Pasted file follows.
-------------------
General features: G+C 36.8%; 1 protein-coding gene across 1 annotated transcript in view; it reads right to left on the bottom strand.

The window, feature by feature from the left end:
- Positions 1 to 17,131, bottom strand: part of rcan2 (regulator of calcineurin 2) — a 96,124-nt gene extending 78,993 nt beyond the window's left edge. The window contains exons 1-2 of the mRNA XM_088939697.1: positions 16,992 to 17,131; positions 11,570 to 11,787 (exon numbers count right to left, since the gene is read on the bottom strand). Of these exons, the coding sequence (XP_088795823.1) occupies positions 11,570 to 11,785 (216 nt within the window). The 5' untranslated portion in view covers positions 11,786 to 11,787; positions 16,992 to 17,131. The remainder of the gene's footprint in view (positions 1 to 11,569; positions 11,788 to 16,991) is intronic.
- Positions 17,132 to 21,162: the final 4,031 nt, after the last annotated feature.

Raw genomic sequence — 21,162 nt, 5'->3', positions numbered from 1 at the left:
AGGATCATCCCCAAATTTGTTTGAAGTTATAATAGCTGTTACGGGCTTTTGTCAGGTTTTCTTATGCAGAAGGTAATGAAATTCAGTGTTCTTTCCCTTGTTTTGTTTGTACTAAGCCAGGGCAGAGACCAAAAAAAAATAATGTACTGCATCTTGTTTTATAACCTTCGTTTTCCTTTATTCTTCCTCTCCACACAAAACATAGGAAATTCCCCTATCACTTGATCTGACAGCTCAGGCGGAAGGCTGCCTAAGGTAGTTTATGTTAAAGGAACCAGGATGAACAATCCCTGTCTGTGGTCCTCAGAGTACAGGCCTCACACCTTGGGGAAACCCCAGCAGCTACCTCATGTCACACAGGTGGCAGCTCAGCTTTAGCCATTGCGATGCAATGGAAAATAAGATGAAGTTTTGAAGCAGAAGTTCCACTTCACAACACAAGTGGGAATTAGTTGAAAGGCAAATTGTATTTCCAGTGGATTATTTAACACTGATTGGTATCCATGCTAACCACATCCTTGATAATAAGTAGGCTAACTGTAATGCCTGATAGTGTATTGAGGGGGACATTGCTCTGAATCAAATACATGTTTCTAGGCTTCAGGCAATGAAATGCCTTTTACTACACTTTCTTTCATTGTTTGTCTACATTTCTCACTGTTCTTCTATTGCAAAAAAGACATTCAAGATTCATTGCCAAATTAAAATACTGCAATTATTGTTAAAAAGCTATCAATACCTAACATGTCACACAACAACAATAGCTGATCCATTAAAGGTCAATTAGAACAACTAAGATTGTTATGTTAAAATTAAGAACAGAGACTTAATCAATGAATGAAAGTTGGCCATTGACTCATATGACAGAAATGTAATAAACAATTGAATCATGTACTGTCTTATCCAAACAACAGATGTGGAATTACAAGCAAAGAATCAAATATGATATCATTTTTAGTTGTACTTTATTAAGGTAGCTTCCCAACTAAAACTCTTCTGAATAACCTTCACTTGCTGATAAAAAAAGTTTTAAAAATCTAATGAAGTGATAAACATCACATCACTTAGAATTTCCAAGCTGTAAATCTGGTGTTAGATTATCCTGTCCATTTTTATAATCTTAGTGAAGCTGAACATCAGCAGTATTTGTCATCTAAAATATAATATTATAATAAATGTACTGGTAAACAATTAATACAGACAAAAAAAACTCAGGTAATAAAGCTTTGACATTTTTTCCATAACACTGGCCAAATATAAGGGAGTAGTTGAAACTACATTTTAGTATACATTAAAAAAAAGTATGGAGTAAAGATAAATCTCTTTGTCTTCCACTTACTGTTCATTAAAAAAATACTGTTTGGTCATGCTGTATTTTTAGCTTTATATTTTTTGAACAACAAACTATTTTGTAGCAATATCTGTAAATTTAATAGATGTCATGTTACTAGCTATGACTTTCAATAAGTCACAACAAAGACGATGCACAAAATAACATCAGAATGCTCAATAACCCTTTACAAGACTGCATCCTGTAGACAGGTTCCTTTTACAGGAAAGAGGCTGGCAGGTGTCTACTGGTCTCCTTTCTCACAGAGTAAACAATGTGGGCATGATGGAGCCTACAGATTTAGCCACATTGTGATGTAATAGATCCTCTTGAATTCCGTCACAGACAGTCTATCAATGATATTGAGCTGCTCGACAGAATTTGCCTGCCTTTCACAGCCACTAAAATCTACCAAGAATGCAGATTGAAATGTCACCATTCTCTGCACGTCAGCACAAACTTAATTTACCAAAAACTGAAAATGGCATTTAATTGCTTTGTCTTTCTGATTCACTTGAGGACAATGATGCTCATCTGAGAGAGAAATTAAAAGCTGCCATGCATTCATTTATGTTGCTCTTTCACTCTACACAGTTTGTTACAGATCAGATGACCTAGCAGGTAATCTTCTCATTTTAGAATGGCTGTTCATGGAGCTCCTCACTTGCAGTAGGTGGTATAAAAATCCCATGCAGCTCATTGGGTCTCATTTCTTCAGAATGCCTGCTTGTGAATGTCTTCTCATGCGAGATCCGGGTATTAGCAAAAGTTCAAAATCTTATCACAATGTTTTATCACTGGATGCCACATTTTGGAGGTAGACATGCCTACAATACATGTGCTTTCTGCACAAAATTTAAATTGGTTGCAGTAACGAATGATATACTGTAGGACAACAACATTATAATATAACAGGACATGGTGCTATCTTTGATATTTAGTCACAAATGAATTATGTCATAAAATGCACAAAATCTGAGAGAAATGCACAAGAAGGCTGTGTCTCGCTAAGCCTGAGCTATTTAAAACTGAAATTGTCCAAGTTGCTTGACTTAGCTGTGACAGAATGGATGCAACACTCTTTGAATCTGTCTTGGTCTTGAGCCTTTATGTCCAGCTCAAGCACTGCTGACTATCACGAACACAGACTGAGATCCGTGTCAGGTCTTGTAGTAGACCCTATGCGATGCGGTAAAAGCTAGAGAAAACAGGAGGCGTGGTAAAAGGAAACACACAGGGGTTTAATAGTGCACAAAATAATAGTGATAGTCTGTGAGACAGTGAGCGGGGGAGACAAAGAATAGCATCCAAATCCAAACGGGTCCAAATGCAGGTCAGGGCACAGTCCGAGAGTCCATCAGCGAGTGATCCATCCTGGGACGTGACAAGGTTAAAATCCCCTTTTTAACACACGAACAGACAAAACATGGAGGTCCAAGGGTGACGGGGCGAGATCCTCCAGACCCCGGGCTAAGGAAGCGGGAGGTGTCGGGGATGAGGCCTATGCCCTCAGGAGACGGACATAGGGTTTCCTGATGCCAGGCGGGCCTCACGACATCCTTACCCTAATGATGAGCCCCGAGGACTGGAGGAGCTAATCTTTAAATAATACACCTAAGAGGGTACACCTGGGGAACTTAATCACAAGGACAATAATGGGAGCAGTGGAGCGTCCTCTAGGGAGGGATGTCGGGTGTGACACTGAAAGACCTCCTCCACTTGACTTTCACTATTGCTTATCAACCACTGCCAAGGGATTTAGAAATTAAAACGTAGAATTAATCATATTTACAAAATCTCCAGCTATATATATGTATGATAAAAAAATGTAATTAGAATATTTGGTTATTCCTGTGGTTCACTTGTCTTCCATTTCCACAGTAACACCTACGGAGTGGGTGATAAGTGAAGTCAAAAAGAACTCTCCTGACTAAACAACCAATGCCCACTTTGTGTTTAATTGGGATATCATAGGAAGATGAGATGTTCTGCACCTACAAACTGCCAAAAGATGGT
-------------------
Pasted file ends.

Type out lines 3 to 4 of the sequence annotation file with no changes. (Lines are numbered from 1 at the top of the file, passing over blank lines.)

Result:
- Positions 1 to 17,131, bottom strand: part of rcan2 (regulator of calcineurin 2) — a 96,124-nt gene extending 78,993 nt beyond the window's left edge. The window contains exons 1-2 of the mRNA XM_088939697.1: positions 16,992 to 17,131; positions 11,570 to 11,787 (exon numbers count right to left, since the gene is read on the bottom strand). Of these exons, the coding sequence (XP_088795823.1) occupies positions 11,570 to 11,785 (216 nt within the window). The 5' untranslated portion in view covers positions 11,786 to 11,787; positions 16,992 to 17,131. The remainder of the gene's footprint in view (positions 1 to 11,569; positions 11,788 to 16,991) is intronic.
- Positions 17,132 to 21,162: the final 4,031 nt, after the last annotated feature.